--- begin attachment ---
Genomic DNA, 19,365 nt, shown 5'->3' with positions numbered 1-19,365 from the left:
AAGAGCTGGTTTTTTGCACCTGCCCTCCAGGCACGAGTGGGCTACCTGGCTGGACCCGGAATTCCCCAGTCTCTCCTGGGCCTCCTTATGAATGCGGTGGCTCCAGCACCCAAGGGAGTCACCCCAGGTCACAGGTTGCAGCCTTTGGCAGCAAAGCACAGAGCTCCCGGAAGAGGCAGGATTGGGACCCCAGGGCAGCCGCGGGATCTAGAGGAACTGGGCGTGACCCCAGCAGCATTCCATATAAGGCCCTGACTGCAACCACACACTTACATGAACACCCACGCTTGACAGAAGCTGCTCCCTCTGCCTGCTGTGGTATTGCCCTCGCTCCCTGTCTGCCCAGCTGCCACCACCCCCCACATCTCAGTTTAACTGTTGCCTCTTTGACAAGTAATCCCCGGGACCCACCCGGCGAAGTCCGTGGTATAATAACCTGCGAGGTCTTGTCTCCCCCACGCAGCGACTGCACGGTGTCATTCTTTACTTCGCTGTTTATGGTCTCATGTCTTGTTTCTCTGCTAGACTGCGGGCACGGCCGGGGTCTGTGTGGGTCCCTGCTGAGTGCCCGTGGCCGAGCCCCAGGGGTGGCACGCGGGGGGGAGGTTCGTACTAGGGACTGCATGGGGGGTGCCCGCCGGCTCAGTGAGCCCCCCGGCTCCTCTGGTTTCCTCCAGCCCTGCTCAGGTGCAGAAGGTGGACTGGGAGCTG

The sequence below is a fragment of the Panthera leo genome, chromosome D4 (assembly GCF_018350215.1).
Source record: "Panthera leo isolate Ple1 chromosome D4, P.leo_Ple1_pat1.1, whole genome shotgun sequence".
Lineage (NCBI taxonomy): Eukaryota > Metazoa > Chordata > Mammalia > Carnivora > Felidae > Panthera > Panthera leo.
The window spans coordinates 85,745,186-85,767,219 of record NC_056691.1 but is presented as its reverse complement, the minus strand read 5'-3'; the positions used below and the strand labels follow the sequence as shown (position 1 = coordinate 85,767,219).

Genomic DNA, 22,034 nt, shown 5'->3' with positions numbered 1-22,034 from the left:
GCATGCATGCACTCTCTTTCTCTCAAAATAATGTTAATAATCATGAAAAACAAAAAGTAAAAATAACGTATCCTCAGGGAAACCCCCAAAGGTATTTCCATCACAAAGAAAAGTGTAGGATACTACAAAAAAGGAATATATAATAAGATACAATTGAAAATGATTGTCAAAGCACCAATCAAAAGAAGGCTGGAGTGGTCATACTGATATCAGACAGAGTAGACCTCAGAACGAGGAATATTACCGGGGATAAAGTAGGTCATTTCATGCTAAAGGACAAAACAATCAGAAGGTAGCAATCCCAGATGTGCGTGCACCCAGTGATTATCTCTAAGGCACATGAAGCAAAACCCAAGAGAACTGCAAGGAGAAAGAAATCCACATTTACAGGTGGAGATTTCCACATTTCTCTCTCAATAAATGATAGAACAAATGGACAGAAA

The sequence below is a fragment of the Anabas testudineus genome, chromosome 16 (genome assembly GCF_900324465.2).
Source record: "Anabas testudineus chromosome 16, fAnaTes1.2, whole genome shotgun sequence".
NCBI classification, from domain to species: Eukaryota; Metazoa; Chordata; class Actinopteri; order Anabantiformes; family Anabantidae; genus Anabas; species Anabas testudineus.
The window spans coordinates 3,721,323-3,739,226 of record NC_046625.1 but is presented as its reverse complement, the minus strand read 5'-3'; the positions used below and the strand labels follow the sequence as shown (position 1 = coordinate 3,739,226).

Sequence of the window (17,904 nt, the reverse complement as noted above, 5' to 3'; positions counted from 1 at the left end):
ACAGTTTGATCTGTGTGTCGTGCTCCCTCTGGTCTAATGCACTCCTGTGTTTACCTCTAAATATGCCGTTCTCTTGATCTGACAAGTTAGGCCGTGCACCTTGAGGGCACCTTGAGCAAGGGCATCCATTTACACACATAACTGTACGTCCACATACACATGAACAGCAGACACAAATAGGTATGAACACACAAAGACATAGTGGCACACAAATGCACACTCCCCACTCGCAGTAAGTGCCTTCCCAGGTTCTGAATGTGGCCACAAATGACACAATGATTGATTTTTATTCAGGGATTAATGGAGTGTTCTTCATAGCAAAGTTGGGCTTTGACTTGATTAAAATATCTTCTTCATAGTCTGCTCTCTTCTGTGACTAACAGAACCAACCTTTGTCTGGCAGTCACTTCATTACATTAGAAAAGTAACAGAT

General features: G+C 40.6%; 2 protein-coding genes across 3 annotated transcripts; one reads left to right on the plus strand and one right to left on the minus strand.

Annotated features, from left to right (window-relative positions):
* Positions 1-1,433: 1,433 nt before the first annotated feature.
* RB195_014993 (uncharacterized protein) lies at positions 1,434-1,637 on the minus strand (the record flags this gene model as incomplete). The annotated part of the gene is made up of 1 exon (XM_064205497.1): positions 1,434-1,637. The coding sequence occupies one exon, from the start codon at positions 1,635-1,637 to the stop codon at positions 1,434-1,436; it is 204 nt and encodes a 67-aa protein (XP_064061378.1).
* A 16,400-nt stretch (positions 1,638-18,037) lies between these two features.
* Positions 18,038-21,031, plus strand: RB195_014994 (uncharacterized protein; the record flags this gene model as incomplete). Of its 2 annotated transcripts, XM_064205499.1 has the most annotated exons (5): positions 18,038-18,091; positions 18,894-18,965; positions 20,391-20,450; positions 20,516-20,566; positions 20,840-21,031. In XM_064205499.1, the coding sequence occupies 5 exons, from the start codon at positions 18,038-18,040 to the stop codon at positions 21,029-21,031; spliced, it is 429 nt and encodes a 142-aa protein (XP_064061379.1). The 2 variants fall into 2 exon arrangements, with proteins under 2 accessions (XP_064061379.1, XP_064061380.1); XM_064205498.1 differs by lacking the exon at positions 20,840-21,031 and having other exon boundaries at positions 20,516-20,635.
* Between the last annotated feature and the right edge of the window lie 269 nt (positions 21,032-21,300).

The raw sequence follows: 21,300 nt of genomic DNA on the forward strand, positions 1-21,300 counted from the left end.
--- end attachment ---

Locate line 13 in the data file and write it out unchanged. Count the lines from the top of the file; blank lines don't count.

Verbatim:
Sequence of the window (17,904 nt, the reverse complement as noted above, 5' to 3'; positions counted from 1 at the left end):